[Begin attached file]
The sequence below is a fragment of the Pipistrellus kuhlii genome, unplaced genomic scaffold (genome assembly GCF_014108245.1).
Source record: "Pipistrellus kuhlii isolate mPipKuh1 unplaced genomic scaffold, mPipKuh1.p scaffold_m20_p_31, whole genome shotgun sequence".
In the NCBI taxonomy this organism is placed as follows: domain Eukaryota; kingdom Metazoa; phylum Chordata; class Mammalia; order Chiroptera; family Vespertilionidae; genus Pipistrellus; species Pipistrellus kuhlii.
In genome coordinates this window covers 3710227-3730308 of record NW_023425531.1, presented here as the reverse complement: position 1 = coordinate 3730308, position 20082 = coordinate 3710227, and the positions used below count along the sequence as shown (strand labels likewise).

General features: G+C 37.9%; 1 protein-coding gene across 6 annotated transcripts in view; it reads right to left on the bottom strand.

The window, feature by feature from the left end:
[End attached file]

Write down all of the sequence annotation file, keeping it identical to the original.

The sequence below is a fragment of the Pipistrellus kuhlii genome, unplaced genomic scaffold (genome assembly GCF_014108245.1).
Source record: "Pipistrellus kuhlii isolate mPipKuh1 unplaced genomic scaffold, mPipKuh1.p scaffold_m20_p_31, whole genome shotgun sequence".
In the NCBI taxonomy this organism is placed as follows: domain Eukaryota; kingdom Metazoa; phylum Chordata; class Mammalia; order Chiroptera; family Vespertilionidae; genus Pipistrellus; species Pipistrellus kuhlii.
In genome coordinates this window covers 3710227-3730308 of record NW_023425531.1, presented here as the reverse complement: position 1 = coordinate 3730308, position 20082 = coordinate 3710227, and the positions used below count along the sequence as shown (strand labels likewise).

General features: G+C 37.9%; 1 protein-coding gene across 6 annotated transcripts in view; it reads right to left on the bottom strand.

The window, feature by feature from the left end: